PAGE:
anxieties of office to disappoint envy with her hundred eyes, and slander with her hundred tongues, all contribute to pre-occupy the mind, and exclude "the things which belong to his peace." Entrenched behind the formalities of office, elevated above the voice of honest reproof and warning, he lives secure from admonition, and almost beyond the means of grace. Thus, the awful and affecting description of a former age of Christianity, is but too true of the present," Ye see your calling, brethren, how that not many wise men after the flesh, not many mighty, not many noble, are called." But he that is "higher than the highest" can reach them; and your prayers can reach Him. He has directed you to "pray for all in authority." How importunate then should you be with God, that he would stretch forth his arm for their salvation. How much do they need your prayers. Neglect to pray for them, and you neglect the last means of grace-the last hope of their salvation.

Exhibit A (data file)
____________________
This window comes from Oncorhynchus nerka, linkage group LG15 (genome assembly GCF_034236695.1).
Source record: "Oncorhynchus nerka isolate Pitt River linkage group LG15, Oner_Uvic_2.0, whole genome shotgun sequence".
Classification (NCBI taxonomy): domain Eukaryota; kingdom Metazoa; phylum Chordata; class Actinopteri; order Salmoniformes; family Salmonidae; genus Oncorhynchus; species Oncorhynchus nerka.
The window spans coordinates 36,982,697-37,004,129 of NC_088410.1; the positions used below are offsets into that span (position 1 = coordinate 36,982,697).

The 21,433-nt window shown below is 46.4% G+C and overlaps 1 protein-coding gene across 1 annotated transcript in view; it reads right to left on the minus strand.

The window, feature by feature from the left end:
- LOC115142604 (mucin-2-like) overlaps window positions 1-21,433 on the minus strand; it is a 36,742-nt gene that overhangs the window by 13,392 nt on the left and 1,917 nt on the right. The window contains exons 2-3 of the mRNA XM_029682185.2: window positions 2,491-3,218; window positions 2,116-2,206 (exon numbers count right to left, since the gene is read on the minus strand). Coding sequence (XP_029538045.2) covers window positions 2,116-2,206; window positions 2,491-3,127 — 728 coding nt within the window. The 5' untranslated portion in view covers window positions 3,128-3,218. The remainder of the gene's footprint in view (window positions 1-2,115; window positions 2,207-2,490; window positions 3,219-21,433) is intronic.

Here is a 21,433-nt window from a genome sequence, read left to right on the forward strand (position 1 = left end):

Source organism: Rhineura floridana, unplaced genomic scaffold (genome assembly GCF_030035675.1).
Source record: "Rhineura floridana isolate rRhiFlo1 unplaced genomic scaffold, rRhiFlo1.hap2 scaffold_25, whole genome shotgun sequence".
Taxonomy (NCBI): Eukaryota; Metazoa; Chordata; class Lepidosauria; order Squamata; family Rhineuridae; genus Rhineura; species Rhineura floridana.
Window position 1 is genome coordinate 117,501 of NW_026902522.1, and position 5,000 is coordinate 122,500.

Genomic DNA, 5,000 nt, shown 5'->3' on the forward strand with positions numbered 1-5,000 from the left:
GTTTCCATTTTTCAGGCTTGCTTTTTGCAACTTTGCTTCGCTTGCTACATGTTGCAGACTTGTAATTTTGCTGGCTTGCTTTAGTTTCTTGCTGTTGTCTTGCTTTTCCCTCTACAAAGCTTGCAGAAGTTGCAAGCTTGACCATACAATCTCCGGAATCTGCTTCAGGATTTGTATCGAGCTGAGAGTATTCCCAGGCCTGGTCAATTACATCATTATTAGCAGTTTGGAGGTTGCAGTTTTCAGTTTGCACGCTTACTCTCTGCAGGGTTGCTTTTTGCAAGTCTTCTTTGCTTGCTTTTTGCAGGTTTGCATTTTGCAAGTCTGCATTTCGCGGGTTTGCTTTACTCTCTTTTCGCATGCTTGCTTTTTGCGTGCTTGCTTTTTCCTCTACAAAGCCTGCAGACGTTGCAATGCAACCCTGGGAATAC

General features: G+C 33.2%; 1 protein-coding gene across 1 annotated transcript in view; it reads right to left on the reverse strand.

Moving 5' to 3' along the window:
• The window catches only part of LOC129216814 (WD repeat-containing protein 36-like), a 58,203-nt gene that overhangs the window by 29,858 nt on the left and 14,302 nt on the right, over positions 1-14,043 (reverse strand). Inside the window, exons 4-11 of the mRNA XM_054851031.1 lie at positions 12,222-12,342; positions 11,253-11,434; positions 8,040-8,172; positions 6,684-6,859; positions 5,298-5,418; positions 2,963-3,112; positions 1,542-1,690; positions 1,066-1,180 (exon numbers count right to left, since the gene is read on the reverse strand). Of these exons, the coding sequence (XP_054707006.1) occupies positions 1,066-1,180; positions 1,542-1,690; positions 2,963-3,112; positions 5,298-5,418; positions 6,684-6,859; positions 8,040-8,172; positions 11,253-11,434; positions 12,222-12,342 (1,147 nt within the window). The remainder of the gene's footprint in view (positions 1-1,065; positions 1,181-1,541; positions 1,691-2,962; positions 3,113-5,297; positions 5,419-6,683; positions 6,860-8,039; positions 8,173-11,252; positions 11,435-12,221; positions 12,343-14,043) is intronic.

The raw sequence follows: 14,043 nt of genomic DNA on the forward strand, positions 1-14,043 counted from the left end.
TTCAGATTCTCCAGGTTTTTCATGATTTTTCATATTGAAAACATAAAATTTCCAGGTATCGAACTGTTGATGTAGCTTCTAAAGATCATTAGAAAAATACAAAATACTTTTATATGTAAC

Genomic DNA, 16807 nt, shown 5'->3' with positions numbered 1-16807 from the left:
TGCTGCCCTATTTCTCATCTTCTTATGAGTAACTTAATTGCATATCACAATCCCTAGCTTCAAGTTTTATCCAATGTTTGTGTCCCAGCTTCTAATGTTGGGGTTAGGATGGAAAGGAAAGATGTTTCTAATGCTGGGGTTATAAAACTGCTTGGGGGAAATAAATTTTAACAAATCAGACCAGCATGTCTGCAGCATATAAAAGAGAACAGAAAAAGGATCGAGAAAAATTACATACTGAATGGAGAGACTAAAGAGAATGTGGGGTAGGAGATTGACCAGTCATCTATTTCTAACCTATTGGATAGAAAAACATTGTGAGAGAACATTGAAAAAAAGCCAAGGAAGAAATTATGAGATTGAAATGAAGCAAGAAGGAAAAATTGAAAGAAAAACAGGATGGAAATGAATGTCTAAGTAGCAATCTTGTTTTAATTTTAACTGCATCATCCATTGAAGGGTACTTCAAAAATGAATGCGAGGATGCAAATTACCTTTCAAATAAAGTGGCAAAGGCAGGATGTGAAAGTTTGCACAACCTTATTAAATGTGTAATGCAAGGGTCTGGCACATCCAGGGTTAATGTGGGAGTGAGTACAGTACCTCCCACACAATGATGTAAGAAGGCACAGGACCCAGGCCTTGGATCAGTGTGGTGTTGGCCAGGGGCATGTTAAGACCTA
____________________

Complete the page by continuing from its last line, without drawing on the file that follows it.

2. If those in authority" are moral and pious, your prayers may be beneficial in keeping them from deterioration and apostacy. "Bear ye one another's burdens," is the spirit and law of Christianity. Temptations and dangers attend every condition in life, but especially that of a ruler. Standing single and exposed, more conspicuous by elevation, he becomes naturally more alive to character, more anxious for public admiration. Self becomes a more constant point of attention, a stronger centre of attraction. The love of praise is in danger of increasing, and degenerating into sinful pride. He is tempted to enter into alliances, offensive and defensive, with those around him, to whom he owes, or may owe, his elevation. These are often the ungodly, and the measures concerted not likely to be pure. He must sacrifice his conscience and judgment to others. "Evil communications corrupt good manners." His piety begins to be an awkward singularity; he lives on the breath of the people; he more and more worships them; seeks to be popular rather than pious; and gradually forgets and f kes God. The bustle of official business, fashionable entertainments, and party interests, leave him little composure or leisure for reflection and religion. The pious asso ciates of private life are far away. The Holy Spirit is "grieved," and withdraws. Should the "form of godliness" remain, "the power" is have a he may gone : name that he liveth, but is dead!" How many have lost religion in their elevation! Chrysostom remarked, that the preservation of the three Hebrews unpolluted, in the court of Babylon, was a greater miracle than preserving them unconsumed in the ery furnace. Has, then, your Christian benevolence any anxiety in the hazards that attend the souls of those who are in high places ?-would you sustain their purity and abate the force of temptation ?-would you have them grow in grace and in the knowledge of our Lord and Saviour Jesus Christ ?"-" pray for all in authority"--remember them always in your prayers.